Competition time: how many GDPR emails did you receive on May 25th?
Aside from a few amusing anecdotes about Craig David and the like, I can imagine most of you found the inbox deluge a little distracting, or even annoying. And all you had to do is read them… and if you really, really, really wanted to, reply.
You had the easy job.
On the other side of the email exchanges, where the senders sat, you can imagine the scenes. Weeks spent sifting through databases. Mass shaking of heads about resource requirements needed to ‘comply’ (a misnomer I’ll come onto later). Deadline-driven panic. Business models torn up. Frantic queries to legal. And probably, inter-departmental arguments about who should be responsible for the entire GDPR project.
Underneath it all: plenty of FUD. Fear, Uncertainty and Doubt that caused businesses to consider GDPR as a cost, rather than an investment, when the truth is …
… GDPR is great for businesses!
Don't believe me? Here are some examples of why GDPR is a growth driver.
Lower risk and reduced cost of data processing
Removing so much un-consented information will have cut the size of data estates everywhere. That means less data to secure against hacking, an easier audit process in the future and lower security costs. It’s an immediate, easy win all GDPR-savvy businesses will feel from now on.
Better customer conversations
Customer Relationship Management (CRM) systems everywhere now ONLY hold data from engaged and consenting customers. That should lead to a rapid rise in response rates, and because businesses are only talking to customers that trust them, much more satisfying exchanges. The challenge for companies is to keep the conversations going and harness the shared interest that employees, customers and suppliers now have in managing data properly.
Business model innovation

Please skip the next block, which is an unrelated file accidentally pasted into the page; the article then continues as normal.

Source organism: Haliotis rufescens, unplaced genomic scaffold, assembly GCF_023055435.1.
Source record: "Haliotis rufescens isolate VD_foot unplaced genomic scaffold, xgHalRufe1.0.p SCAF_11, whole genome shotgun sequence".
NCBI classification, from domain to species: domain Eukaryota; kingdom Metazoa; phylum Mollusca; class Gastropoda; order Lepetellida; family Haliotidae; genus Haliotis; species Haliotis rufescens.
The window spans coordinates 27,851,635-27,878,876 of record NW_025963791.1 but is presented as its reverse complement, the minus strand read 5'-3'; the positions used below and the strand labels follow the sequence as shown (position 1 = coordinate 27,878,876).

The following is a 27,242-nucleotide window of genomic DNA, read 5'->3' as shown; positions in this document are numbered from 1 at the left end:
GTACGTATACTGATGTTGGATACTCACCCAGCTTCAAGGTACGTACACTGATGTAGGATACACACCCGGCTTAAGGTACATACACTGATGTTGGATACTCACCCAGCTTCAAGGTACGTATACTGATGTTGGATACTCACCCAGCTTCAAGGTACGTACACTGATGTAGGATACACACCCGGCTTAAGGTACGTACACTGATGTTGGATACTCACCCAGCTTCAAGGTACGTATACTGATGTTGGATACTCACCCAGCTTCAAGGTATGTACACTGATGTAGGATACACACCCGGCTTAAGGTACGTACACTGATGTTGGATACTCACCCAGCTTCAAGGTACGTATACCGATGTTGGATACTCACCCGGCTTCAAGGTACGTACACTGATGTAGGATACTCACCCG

While some sectors such as AdTech were hit hard by GDPR, the new age of data-portability will boost creativity. Fresh analysis on value chains, the increasing importance of data on digital strategy and the potential to identify and use complementary data sets will inevitably lead to new innovation and new markets for many businesses.
Improved customer journeys and experience
Today’s databases are minimised, more relevant and open to more effective insight. This enables easier and more accurate focus on your customers; more insightful information that can be used more intelligently to tailor customer journeys, personalise marketing and even incentivise customers to further share their data. Perhaps they’ll even get paid for the privilege?
Extra privacy and data awareness
Contrary to popular belief, due to emerging legislation and case law we still don't know what ‘compliance’ looks like. Digital Identity expert Dave Birch put this well on Twitter: “If you see anything that says GDPR-compliant you can toss it.” But GDPR has stimulated debate and action much wider than the legal and security teams. Now every part of every business should be more data and privacy aware. This means in the future they will have more privacy and security by design - reducing risk and ensuring they are better equipped to deal with any changes ahead.
These are just five benefits that we expect businesses to feel from now on. At inglis jane, we believe that – depending on their digital maturity – businesses have an 18-month window of opportunity following GDPR. Those that will enjoy the most rewards will be those that embed privacy and security deep into their business model – making them integral parts of everything they do from now on.
How do you feel about GDPR: business destroyer or growth enabler? Please contact our team on [email protected] if you’d like to discuss this post further.
Nicky Hickman, CEO and Founder, inglis jane